There was a bit of truth when people – especially in the early days of mobile – said the iPhone was the best place to use Google apps. That’s definitely not the case on Android phones today, but I think part of that argument applies when comparing Google web services running on Chrome for Mac/Windows with ChromeOS. Thankfully, that’s starting to change on Chromebooks, as evidenced by the one-click Google Calendar integration.
ChromeOS 104 rolled out last week with a bunch of big UI changes, including a compact app launcher and a proper dark theme. The most monumental change, however, is how the month/day is now displayed in the bottom right corner of each screen.
Previously, you had to click on the time before you could see a thumbnail date display. Now users always see it, and a tap opens a month view that syncs with Google Calendar. You can scroll through and tapping on a day will show all events. Another click opens the Calendar.google.com PWA for all the details.
Having quick access to a monthly calendar for easy retrieval is already remarkably handy, and the fact that it syncs with Google’s service increases the utility exponentially. On ChromeOS, you could always visit the website or install the big-screen-friendly Android app, but other desktop operating systems have long offered quick access to a calendar view. It just took too long for Chromebooks to add this feature.
Before the feature was added, the absence reflected how services like Gmail, Google Calendar, and Photos worked exactly the same in Chrome for Mac, Windows, Linux, and ChromeOS. For years (after the novelty of offline access to Drive and Docs rolled out to the Chrome browser as well), Google’s operating system didn’t offer a meaningfully better experience for first-party apps.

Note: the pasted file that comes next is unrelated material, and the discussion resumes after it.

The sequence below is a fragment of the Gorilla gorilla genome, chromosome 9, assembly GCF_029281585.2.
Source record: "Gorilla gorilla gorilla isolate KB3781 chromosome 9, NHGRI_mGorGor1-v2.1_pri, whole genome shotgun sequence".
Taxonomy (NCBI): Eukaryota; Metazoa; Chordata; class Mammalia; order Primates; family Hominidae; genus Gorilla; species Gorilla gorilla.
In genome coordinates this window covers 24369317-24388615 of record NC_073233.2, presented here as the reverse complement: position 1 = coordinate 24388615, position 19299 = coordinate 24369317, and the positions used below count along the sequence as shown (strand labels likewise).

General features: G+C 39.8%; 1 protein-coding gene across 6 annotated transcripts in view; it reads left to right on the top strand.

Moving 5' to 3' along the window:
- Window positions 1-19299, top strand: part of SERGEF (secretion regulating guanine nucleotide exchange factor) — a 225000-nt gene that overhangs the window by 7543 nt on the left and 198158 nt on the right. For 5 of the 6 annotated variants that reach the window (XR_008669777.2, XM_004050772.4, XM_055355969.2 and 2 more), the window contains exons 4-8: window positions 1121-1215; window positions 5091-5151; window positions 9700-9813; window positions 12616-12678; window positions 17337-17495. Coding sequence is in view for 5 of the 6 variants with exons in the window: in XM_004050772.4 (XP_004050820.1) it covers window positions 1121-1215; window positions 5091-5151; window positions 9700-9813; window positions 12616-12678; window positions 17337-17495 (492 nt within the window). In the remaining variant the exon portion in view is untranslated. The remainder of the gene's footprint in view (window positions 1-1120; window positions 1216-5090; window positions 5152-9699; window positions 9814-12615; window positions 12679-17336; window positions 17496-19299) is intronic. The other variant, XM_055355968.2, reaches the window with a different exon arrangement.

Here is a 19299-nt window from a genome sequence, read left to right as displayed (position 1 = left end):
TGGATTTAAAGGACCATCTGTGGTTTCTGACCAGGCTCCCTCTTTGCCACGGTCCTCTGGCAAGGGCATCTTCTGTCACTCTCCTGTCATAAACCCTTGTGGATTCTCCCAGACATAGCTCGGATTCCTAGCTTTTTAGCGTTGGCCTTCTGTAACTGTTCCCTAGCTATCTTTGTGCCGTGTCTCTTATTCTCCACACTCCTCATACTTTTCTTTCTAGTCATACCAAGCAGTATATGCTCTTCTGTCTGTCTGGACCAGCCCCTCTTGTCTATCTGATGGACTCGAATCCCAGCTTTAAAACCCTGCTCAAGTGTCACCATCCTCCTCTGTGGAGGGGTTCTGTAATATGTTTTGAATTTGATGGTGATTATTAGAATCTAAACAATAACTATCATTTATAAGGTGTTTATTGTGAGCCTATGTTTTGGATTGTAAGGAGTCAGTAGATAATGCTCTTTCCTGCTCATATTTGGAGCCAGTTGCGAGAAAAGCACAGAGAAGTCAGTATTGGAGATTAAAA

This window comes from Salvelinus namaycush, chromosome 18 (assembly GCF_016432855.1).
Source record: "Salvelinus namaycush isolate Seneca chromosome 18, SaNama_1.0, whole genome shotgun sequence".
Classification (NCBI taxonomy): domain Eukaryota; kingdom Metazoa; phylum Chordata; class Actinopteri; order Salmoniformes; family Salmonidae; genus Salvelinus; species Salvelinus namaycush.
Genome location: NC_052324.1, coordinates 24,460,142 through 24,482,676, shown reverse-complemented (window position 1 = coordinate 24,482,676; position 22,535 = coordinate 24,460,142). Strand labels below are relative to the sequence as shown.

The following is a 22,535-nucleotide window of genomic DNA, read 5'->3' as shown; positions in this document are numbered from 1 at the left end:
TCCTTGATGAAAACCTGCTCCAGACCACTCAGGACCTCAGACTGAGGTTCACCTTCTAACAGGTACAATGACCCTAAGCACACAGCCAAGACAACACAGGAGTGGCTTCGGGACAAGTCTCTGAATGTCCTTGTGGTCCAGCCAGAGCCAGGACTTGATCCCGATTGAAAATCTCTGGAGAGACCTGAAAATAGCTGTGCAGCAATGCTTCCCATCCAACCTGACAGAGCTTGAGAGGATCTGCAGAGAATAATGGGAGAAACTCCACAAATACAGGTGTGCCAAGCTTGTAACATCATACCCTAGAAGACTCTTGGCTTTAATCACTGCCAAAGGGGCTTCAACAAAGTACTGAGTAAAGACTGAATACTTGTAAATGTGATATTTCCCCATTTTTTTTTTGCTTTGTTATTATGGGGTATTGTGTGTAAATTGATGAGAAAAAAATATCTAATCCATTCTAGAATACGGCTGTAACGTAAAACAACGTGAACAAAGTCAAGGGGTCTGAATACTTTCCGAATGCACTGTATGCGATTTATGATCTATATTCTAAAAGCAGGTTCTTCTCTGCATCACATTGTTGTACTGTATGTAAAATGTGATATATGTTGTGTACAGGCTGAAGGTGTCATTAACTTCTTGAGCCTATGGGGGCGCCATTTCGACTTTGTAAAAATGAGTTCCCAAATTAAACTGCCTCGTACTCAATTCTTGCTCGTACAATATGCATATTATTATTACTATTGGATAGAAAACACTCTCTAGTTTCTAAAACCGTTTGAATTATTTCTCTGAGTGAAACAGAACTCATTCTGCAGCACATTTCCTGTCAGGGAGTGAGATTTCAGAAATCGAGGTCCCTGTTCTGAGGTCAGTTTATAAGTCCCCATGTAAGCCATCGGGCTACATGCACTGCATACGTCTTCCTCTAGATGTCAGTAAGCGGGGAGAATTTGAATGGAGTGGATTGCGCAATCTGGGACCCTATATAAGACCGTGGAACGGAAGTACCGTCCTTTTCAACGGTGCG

Another example of a shift is ChromeOS 104’s integration of wallpaper picker into Google Photos for quick library browsing and personal auto-rotating wallpapers. It’s shocking that hindsight it took so long to implement, given that Google Photos on Chromebooks will also get a richer video editor this fall.
Earlier this year, the Android and ChromeOS teams previewed the latest Better Together features to better integrate your Chromebook and Android phone. Features like Quick Setup via Android, the ability to reply to chat apps from your phone, Fast Pair and Wear OS Unlock are coming soon.
They should be quite handy, but Google would do well to build integrations between ChromeOS and its most popular first-party services as well. Google Meet is a prime candidate considering how often we video call these days, while accessing Google Keep to create text notes could be more seamless.
When Chromebooks turned 10 last year, Google talked about offering more “intelligent experiences” that “[utilize its] artificial intelligence to proactively help people,” in addition to the cross-device integrations mentioned above. For my money, I would get more value from UX improvements and streamlined access to the apps I use every day.
It might be tempting (and easier) for Google to think of Chromebooks as nothing more than thin clients for the web, but we live in a time when competitors are doubling down on integrations that underscore the value of staying on the platform. ChromeOS needs to achieve that seamlessness and work better with the Google ecosystem.
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